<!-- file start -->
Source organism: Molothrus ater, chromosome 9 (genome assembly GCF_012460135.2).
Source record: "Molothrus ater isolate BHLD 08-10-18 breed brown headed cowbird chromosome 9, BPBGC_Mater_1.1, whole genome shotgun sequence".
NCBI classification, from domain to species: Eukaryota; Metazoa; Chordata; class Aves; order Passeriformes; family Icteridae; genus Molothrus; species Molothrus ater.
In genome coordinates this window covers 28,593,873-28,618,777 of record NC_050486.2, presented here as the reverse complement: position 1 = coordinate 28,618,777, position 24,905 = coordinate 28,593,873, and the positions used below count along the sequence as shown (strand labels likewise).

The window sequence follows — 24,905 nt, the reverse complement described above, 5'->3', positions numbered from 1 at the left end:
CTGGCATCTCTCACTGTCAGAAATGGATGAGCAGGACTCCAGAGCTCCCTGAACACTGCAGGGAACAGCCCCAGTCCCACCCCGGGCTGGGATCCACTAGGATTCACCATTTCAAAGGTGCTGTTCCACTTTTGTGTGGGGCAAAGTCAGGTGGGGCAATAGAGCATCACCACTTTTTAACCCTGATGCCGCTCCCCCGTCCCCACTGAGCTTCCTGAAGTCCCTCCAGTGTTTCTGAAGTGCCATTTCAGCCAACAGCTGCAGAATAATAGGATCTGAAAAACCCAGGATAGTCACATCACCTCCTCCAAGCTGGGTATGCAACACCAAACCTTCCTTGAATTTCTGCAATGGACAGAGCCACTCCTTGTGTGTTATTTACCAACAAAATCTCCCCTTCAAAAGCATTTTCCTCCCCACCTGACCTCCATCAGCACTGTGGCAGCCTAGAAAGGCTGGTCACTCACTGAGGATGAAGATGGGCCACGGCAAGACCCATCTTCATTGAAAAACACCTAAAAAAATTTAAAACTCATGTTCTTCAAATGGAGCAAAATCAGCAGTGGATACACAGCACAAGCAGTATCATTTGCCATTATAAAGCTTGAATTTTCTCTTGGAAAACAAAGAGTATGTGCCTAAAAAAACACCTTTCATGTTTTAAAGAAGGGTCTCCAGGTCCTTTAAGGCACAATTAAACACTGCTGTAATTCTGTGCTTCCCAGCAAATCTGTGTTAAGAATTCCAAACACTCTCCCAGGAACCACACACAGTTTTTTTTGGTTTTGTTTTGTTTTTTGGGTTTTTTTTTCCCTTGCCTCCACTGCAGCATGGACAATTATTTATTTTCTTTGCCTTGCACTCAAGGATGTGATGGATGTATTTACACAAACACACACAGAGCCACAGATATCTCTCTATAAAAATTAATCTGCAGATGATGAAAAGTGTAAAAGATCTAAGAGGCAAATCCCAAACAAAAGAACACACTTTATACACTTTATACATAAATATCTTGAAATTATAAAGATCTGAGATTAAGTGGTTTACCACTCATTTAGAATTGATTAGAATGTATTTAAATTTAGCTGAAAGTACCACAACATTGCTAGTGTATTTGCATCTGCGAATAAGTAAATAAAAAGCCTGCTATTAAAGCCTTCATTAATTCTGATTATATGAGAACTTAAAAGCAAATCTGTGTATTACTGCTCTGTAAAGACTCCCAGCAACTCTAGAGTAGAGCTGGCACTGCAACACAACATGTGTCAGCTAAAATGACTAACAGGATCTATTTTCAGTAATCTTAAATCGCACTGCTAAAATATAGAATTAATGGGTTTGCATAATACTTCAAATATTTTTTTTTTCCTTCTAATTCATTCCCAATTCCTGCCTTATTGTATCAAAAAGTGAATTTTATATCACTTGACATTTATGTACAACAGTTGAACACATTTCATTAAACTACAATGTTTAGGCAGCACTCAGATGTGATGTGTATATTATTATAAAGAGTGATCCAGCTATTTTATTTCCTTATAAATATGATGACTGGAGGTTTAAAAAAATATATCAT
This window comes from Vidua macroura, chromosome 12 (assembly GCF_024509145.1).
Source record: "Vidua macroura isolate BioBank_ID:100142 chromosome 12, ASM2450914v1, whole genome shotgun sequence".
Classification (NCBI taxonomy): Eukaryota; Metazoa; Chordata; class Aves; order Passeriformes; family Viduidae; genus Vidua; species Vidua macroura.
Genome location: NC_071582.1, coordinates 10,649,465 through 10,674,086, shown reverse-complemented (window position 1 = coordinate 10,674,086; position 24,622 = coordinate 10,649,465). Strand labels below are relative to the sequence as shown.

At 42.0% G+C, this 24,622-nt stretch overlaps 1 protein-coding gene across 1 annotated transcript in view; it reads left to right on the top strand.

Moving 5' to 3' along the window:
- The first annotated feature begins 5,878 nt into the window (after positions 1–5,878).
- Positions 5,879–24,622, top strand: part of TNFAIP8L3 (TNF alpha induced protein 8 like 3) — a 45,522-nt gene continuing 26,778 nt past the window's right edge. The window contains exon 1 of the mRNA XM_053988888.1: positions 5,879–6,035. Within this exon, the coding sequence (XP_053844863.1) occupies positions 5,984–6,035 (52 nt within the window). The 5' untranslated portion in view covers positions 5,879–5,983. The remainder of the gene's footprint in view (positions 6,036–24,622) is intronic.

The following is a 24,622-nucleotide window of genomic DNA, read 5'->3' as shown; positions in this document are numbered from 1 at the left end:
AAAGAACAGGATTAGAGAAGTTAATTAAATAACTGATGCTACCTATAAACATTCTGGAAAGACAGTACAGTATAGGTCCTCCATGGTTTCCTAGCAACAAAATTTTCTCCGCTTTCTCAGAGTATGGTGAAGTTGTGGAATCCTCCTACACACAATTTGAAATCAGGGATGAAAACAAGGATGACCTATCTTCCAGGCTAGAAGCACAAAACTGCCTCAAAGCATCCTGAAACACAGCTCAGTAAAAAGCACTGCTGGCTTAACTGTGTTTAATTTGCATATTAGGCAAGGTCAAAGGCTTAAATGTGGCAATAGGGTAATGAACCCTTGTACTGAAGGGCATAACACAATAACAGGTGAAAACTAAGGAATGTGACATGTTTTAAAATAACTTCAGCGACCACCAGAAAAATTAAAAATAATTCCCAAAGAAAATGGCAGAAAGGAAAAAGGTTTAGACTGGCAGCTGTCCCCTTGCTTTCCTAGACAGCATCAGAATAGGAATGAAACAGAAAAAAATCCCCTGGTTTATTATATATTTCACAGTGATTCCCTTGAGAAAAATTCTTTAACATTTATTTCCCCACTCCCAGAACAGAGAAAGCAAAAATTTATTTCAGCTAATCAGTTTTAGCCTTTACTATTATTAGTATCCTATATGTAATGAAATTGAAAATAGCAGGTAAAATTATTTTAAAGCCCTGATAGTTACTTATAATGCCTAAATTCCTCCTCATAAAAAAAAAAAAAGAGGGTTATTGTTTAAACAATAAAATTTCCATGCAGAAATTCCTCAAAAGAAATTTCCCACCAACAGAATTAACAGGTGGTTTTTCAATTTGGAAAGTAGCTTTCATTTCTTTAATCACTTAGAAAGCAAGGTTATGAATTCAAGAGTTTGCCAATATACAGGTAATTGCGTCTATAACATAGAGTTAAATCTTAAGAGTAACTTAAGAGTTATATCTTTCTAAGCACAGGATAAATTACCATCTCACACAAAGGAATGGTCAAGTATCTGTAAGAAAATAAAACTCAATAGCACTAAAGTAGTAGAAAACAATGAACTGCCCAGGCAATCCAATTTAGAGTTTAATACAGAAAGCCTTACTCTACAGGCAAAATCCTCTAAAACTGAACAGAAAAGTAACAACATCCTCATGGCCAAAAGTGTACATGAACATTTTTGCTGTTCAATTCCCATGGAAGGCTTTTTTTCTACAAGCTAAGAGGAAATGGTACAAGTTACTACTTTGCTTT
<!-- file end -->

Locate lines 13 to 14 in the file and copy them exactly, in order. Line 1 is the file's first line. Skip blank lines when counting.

- The first annotated feature begins 5,878 nt into the window (after positions 1–5,878).
- Positions 5,879–24,622, top strand: part of TNFAIP8L3 (TNF alpha induced protein 8 like 3) — a 45,522-nt gene continuing 26,778 nt past the window's right edge. The window contains exon 1 of the mRNA XM_053988888.1: positions 5,879–6,035. Within this exon, the coding sequence (XP_053844863.1) occupies positions 5,984–6,035 (52 nt within the window). The 5' untranslated portion in view covers positions 5,879–5,983. The remainder of the gene's footprint in view (positions 6,036–24,622) is intronic.